Tens of thousands of people evacuated after high winds fueled two fires in suburban areas near Boulder.
More than 500 homes were destroyed and tens of thousands of people were forced to evacuate after high winds whipped two wildfires in suburban areas near Boulder, Colorado, on Thursday.
Both fires were likely started by downed power lines, Boulder County Sheriff Joe Pelle said, but officials are continuing to investigate. As of Thursday evening, only one injury had been reported — debris blew into a police officer’s eye — but Pelle stressed the human toll could be higher.
“Due to the magnitude of this fire, we would not be surprised if there are injuries or fatalities,” Pelle said during a press conference.
The Middle Fork and Marshall fires started Thursday morning and exploded as wind gusts of more than 100 mph hit the region. As of Thursday evening, the Marshall fire had burned through 1,600 acres, prompting evacuations in Superior and Louisville, as well as parts of Broomfield. Videos on social media showed people leaving stores that shut down as smoke loomed.
All 370 homes in the Sagamore subdivision outside the town of Superior were destroyed as well as 210 homes in the Old Town neighborhood. A shopping center and hotel also burned, and authorities said the full scope of damage in other neighborhoods remained unknown.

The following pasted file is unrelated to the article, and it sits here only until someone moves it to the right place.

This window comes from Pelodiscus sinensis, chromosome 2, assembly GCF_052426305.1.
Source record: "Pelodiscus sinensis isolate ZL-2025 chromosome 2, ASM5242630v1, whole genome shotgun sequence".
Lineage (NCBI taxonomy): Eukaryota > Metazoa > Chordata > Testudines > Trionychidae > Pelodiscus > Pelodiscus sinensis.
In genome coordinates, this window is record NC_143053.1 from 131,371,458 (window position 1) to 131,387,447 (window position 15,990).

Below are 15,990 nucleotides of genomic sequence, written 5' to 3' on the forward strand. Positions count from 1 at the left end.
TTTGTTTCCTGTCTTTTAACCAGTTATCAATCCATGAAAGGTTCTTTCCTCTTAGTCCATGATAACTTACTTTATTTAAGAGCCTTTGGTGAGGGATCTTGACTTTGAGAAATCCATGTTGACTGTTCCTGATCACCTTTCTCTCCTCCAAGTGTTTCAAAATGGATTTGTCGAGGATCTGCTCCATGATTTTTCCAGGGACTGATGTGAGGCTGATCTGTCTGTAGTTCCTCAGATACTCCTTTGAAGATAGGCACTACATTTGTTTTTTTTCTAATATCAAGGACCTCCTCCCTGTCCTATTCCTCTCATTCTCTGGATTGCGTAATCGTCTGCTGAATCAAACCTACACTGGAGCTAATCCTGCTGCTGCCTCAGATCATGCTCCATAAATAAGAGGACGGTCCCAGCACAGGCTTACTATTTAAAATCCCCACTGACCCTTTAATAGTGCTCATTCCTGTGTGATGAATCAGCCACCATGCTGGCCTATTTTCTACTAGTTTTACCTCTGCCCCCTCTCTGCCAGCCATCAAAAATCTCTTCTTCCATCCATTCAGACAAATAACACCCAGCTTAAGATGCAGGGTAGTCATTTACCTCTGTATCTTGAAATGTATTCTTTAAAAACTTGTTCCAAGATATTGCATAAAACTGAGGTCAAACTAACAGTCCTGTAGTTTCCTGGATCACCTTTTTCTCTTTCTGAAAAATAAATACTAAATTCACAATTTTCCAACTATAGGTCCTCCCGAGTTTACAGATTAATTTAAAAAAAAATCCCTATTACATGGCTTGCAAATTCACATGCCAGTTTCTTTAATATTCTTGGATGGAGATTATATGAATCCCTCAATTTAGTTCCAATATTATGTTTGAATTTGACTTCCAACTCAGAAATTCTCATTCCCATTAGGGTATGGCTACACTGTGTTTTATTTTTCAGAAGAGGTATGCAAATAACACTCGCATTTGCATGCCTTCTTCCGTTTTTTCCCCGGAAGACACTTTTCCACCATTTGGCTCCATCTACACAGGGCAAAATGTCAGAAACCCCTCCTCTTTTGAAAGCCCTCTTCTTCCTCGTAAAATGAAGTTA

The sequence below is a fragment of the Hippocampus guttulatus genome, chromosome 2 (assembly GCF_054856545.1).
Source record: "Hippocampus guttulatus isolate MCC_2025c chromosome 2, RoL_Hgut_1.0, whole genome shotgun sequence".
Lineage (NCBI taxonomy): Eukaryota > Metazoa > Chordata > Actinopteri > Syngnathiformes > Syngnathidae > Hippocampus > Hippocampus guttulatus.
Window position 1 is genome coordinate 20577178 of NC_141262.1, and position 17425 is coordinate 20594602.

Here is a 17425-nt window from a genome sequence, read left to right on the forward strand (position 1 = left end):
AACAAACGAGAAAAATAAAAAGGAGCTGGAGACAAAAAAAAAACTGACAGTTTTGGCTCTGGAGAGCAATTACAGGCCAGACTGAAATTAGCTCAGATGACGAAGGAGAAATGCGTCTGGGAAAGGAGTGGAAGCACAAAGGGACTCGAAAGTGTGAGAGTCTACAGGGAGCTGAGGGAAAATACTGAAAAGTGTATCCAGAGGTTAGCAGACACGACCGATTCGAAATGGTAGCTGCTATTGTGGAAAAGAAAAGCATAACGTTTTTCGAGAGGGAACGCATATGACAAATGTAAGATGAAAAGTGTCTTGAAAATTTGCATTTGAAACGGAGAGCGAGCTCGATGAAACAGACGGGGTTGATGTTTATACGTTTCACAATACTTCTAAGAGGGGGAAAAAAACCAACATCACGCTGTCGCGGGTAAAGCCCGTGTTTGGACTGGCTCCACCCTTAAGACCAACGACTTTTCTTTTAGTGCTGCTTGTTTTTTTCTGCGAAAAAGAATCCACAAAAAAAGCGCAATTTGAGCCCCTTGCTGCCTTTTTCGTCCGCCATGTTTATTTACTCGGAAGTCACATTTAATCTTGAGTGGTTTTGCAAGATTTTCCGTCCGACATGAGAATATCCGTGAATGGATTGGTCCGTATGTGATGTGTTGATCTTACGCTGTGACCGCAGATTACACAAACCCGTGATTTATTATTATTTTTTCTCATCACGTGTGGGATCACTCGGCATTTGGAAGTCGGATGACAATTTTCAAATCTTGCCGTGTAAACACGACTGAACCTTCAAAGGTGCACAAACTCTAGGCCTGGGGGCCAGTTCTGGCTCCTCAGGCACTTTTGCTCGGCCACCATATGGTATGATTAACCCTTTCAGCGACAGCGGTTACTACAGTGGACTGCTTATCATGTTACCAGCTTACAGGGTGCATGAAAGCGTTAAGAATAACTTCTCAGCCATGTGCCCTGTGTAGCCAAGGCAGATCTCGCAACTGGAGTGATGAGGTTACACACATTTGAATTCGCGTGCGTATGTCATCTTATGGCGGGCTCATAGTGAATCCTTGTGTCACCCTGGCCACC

The National Weather Service Boulder has extended a high-wind warning until 8 p.m. local time Thursday for locations at the base of the foothills, but winds are weakening in the area of the Marshall Fire.
“The end won’t come until the wind subsides,” Pelle said.
Colorado Gov. Jared Polis said during the press conference that the state has been approved for federal assistance, but he recognized that many things lost could not be replaced.
“There’s no way to quantify in any financial way the price of a loss, the price of losing the chair that was handed down to you from your grandmother, of losing your childhood yearbooks, of losing your photos, of losing your computer files, which hundred of Colorado families have experienced today with no warning,” Polis said.
Footage from a Denver7 News reporter showed homes continued to burn Thursday night.
Weather disasters are inextricably linked to human-induced climate change. The planet has already warmed 2.1 degrees Fahrenheit since 1880, according to NASA, and that’s making disasters worse. Wildfire seasons are getting longer. Hurricanes are getting wetter and more dangerous. Heat waves are getting hotter, more frequent, and longer-lasting. Heavier rainfall across the US is triggering more inland flooding. And the cost of climate disasters is soaring. Stopping this vicious cycle will require drastically reducing our reliance on climate-polluting fossil fuels.
Polis also acknowledged how unusual the timing was for a wildfire.
“Here in December, who thought we would be fighting a major grassland fire?” he said.